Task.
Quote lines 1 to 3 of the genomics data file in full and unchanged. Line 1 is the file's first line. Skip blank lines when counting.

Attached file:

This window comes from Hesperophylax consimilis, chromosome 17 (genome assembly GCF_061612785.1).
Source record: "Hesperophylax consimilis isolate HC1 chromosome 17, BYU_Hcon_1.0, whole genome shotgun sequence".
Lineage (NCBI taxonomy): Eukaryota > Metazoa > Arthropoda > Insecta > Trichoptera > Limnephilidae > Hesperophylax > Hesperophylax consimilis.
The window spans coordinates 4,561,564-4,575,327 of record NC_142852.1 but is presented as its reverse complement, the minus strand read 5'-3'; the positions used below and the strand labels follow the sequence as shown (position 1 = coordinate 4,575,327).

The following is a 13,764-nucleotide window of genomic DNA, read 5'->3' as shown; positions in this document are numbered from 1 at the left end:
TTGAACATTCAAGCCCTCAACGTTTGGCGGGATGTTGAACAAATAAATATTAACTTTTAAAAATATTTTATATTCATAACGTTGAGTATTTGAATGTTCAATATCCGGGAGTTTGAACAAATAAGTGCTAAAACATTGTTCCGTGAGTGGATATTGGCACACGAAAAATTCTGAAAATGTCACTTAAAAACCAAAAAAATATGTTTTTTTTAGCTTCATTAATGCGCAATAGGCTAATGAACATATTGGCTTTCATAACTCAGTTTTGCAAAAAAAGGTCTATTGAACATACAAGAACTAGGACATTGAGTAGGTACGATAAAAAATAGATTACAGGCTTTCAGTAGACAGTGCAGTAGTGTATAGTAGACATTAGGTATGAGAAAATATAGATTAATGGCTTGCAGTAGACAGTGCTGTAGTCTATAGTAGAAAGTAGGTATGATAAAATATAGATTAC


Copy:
This window comes from Hesperophylax consimilis, chromosome 17 (genome assembly GCF_061612785.1).
Source record: "Hesperophylax consimilis isolate HC1 chromosome 17, BYU_Hcon_1.0, whole genome shotgun sequence".
Lineage (NCBI taxonomy): Eukaryota > Metazoa > Arthropoda > Insecta > Trichoptera > Limnephilidae > Hesperophylax > Hesperophylax consimilis.